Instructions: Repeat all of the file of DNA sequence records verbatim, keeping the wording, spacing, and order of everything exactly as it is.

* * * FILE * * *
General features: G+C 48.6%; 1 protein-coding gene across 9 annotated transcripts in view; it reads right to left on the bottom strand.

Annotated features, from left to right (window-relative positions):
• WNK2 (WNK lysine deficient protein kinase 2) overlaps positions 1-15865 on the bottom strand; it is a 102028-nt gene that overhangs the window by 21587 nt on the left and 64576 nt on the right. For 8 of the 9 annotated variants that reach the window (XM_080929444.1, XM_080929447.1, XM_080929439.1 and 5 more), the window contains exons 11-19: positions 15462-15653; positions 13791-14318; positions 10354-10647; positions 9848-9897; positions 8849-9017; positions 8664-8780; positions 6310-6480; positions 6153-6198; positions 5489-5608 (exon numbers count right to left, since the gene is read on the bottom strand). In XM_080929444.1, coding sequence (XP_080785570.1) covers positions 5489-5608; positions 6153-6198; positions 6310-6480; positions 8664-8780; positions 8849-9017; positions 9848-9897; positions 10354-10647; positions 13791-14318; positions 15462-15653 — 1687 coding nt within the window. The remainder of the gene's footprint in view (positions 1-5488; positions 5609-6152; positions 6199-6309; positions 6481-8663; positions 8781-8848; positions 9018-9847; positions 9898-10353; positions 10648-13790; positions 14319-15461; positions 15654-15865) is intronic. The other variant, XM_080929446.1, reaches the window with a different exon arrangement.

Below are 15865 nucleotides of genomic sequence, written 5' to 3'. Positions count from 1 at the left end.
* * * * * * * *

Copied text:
General features: G+C 48.6%; 1 protein-coding gene across 9 annotated transcripts in view; it reads right to left on the bottom strand.

Annotated features, from left to right (window-relative positions):
• WNK2 (WNK lysine deficient protein kinase 2) overlaps positions 1-15865 on the bottom strand; it is a 102028-nt gene that overhangs the window by 21587 nt on the left and 64576 nt on the right. For 8 of the 9 annotated variants that reach the window (XM_080929444.1, XM_080929447.1, XM_080929439.1 and 5 more), the window contains exons 11-19: positions 15462-15653; positions 13791-14318; positions 10354-10647; positions 9848-9897; positions 8849-9017; positions 8664-8780; positions 6310-6480; positions 6153-6198; positions 5489-5608 (exon numbers count right to left, since the gene is read on the bottom strand). In XM_080929444.1, coding sequence (XP_080785570.1) covers positions 5489-5608; positions 6153-6198; positions 6310-6480; positions 8664-8780; positions 8849-9017; positions 9848-9897; positions 10354-10647; positions 13791-14318; positions 15462-15653 — 1687 coding nt within the window. The remainder of the gene's footprint in view (positions 1-5488; positions 5609-6152; positions 6199-6309; positions 6481-8663; positions 8781-8848; positions 9018-9847; positions 9898-10353; positions 10648-13790; positions 14319-15461; positions 15654-15865) is intronic. The other variant, XM_080929446.1, reaches the window with a different exon arrangement.

Below are 15865 nucleotides of genomic sequence, written 5' to 3'. Positions count from 1 at the left end.